the remarkable persistence of social advantage

Matthew Yglesias draws attention to a study showing that if you were wealthy in Florence in 1427, there is a statistically significant greater chance that your descendants are wealthy in Florence today (where “wealth” is defined as your relative standing atop the economic hierarchy of your own time). I’ve had the chance to live in Florence and have observed that the local aristocracy of the present bear the same names that grace the elegant chapels and palaces of the 1400s. This persistence should surprise us, however, because Florence has gone through tremendous political, economic, demographic, and technological change over the past six centuries.

Yglesias also cites evidence that people who have noble surnames in Sweden have above-average wealth today, even though Sweden stopped ennobling families in the 16o0s and has now had a century of democratic socialism. Yet you’re still likely to be wealthier in Sweden today if your paternal ancestor was an aristocrat in 1650.

I’d add this passage from Peter Brown’s The Rise of Western Christendom: Triumph and Diversity, A.D. 200-1000 (p. 110):

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You would think that after barbarian invasions, the collapse of civilization as it was known, the replacement of aristocratic paganism with a radical religion of equality, and the rise and fall of barbarian kingdoms, the old pagan Roman landowning families would have slipped a notch or two. On the contrary, they seem to have morphed into powerful and wealthy bishops in Merovingian Gaul. Brown doesn’t trace the story after that, but it wouldn’t surprise me to learn that the provincial gentry of today’s France descend from these bishops’ families.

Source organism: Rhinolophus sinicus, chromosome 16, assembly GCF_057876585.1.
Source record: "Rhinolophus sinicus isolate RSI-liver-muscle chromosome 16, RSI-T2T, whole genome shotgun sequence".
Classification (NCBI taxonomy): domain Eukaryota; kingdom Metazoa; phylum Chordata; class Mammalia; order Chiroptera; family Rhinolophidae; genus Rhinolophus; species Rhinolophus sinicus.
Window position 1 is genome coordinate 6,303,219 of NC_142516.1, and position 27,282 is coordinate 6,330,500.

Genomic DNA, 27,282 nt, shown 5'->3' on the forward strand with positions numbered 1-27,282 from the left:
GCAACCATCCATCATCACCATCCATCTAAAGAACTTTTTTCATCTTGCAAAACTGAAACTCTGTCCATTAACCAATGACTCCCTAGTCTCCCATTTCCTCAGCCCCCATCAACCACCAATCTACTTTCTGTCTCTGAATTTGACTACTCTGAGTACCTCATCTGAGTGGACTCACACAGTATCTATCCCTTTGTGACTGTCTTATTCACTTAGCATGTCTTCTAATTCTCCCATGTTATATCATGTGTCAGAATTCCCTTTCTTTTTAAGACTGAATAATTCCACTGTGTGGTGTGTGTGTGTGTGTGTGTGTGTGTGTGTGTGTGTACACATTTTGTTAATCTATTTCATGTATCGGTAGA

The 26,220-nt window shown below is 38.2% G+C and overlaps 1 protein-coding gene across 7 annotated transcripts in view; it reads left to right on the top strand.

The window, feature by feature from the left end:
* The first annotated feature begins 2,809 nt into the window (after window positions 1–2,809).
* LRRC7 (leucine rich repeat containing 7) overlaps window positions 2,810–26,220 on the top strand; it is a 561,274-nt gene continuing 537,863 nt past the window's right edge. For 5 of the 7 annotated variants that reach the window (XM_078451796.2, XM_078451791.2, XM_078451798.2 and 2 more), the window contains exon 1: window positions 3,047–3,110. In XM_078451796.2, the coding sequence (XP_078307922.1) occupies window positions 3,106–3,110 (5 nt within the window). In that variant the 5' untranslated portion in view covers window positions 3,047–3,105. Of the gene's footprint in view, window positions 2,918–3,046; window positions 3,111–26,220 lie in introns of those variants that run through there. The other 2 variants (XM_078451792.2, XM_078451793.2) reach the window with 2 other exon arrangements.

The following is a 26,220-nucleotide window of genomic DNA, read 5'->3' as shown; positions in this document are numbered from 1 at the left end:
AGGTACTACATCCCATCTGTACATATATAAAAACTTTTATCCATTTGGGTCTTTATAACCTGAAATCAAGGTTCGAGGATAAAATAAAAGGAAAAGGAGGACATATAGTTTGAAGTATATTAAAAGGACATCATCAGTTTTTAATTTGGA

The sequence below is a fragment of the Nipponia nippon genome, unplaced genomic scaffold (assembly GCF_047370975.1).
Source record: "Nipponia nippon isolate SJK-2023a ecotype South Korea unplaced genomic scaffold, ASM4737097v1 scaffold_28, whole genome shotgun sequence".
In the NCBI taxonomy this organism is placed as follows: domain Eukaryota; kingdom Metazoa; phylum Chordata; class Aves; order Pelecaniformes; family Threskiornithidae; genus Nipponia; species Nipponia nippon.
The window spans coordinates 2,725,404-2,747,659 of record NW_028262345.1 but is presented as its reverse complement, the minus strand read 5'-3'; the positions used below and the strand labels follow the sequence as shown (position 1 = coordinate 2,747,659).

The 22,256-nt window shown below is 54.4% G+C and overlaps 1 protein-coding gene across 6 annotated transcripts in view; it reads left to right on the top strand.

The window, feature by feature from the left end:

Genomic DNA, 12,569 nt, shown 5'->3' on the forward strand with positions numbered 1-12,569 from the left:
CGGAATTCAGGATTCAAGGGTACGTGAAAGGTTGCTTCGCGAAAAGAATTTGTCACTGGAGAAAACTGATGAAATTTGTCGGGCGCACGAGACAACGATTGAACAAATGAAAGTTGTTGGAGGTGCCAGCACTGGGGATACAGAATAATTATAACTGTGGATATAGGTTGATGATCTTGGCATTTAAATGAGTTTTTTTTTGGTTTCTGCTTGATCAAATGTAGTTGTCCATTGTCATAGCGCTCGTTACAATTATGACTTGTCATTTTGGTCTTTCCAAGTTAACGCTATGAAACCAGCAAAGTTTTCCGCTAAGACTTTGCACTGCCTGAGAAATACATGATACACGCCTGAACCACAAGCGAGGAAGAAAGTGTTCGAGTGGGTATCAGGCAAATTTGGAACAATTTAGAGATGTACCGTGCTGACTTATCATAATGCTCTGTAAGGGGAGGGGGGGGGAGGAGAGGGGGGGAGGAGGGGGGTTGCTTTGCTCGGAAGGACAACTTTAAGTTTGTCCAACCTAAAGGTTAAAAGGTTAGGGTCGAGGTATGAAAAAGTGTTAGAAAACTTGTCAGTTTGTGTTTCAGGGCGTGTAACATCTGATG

We needn’t be fatalistic. Societies change, often for the better. But it’s interesting that neither a radical Millenarian religion nor socialism–nor invasions and civilizational collapse–necessarily interrupts the transmission of advantage from one generation to the next. I presume that social and cultural capital can survive immense disruptions of physical capital, or–to put it more bluntly–people who know how to play one system make sure that their kids do well in the next one.

About Peter

Associate Dean for Research and the Lincoln Filene Professor of Citizenship and Public Affairs at Tufts University's Tisch College of Civic Life. Concerned about civic education, civic engagement, and democratic reform in the United States and elsewhere.
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